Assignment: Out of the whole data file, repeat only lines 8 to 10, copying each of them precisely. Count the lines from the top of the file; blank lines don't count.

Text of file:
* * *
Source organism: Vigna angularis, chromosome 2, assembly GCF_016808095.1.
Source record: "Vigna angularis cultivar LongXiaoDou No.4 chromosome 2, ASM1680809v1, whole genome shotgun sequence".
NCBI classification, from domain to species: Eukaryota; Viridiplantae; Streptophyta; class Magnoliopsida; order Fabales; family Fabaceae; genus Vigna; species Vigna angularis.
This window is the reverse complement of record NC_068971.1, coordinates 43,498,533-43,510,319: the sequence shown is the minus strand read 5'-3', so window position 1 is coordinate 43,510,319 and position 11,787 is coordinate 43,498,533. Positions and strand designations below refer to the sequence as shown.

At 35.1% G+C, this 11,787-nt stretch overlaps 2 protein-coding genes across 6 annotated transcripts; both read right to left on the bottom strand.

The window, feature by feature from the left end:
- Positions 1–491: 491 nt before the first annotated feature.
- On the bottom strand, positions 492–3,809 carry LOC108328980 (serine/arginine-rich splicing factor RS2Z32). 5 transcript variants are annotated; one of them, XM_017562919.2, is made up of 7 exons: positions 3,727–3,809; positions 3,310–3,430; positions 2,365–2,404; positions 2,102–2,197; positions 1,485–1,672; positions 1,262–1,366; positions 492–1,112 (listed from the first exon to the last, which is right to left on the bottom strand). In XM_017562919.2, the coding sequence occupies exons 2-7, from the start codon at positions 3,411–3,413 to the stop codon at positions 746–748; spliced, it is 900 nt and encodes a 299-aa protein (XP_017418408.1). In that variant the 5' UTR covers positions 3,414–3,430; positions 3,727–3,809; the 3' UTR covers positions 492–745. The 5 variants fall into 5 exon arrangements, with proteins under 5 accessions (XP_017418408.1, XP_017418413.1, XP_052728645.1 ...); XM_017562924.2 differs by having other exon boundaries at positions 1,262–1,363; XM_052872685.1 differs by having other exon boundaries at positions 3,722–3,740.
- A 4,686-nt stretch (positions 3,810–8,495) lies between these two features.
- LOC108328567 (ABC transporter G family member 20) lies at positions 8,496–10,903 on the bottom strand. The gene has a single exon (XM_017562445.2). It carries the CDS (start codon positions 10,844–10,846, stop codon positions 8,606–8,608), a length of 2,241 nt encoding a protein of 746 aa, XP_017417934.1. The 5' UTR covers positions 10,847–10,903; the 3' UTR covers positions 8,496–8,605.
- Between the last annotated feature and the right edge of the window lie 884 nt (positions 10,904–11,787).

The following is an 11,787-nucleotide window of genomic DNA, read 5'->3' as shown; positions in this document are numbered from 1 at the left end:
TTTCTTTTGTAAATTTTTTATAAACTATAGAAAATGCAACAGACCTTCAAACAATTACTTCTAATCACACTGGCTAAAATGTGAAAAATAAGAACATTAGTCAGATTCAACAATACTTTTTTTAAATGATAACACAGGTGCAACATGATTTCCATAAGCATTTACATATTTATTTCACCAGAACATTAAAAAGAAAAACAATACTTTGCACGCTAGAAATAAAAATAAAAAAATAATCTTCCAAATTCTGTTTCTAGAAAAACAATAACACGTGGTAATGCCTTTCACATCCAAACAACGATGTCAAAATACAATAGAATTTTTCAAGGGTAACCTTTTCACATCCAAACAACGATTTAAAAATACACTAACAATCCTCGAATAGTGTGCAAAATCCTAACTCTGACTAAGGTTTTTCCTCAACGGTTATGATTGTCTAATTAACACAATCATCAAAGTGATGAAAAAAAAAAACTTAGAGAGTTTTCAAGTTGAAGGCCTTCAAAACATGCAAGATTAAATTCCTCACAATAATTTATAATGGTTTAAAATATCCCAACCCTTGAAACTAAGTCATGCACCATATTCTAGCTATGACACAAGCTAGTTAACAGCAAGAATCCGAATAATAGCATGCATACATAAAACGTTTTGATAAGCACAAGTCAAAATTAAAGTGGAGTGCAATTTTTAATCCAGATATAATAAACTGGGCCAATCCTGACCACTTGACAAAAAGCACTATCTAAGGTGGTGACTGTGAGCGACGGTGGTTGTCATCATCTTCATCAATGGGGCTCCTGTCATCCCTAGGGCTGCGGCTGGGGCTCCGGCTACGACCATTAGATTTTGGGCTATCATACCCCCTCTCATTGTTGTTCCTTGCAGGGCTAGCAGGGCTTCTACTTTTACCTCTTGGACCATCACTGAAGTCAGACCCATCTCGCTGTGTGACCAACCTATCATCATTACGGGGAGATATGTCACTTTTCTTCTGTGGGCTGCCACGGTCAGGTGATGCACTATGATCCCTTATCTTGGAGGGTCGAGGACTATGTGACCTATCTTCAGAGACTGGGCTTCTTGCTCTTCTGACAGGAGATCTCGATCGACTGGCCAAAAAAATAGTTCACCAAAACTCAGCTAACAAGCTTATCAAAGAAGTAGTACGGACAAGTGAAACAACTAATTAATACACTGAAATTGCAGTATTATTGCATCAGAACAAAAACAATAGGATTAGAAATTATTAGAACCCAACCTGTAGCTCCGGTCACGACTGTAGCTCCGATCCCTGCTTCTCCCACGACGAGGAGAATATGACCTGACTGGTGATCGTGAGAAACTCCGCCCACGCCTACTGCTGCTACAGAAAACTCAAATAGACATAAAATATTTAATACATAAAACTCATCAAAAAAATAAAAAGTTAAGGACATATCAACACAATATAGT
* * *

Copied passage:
- On the bottom strand, positions 492–3,809 carry LOC108328980 (serine/arginine-rich splicing factor RS2Z32). 5 transcript variants are annotated; one of them, XM_017562919.2, is made up of 7 exons: positions 3,727–3,809; positions 3,310–3,430; positions 2,365–2,404; positions 2,102–2,197; positions 1,485–1,672; positions 1,262–1,366; positions 492–1,112 (listed from the first exon to the last, which is right to left on the bottom strand). In XM_017562919.2, the coding sequence occupies exons 2-7, from the start codon at positions 3,411–3,413 to the stop codon at positions 746–748; spliced, it is 900 nt and encodes a 299-aa protein (XP_017418408.1). In that variant the 5' UTR covers positions 3,414–3,430; positions 3,727–3,809; the 3' UTR covers positions 492–745. The 5 variants fall into 5 exon arrangements, with proteins under 5 accessions (XP_017418408.1, XP_017418413.1, XP_052728645.1 ...); XM_017562924.2 differs by having other exon boundaries at positions 1,262–1,363; XM_052872685.1 differs by having other exon boundaries at positions 3,722–3,740.
- A 4,686-nt stretch (positions 3,810–8,495) lies between these two features.
- LOC108328567 (ABC transporter G family member 20) lies at positions 8,496–10,903 on the bottom strand. The gene has a single exon (XM_017562445.2). It carries the CDS (start codon positions 10,844–10,846, stop codon positions 8,606–8,608), a length of 2,241 nt encoding a protein of 746 aa, XP_017417934.1. The 5' UTR covers positions 10,847–10,903; the 3' UTR covers positions 8,496–8,605.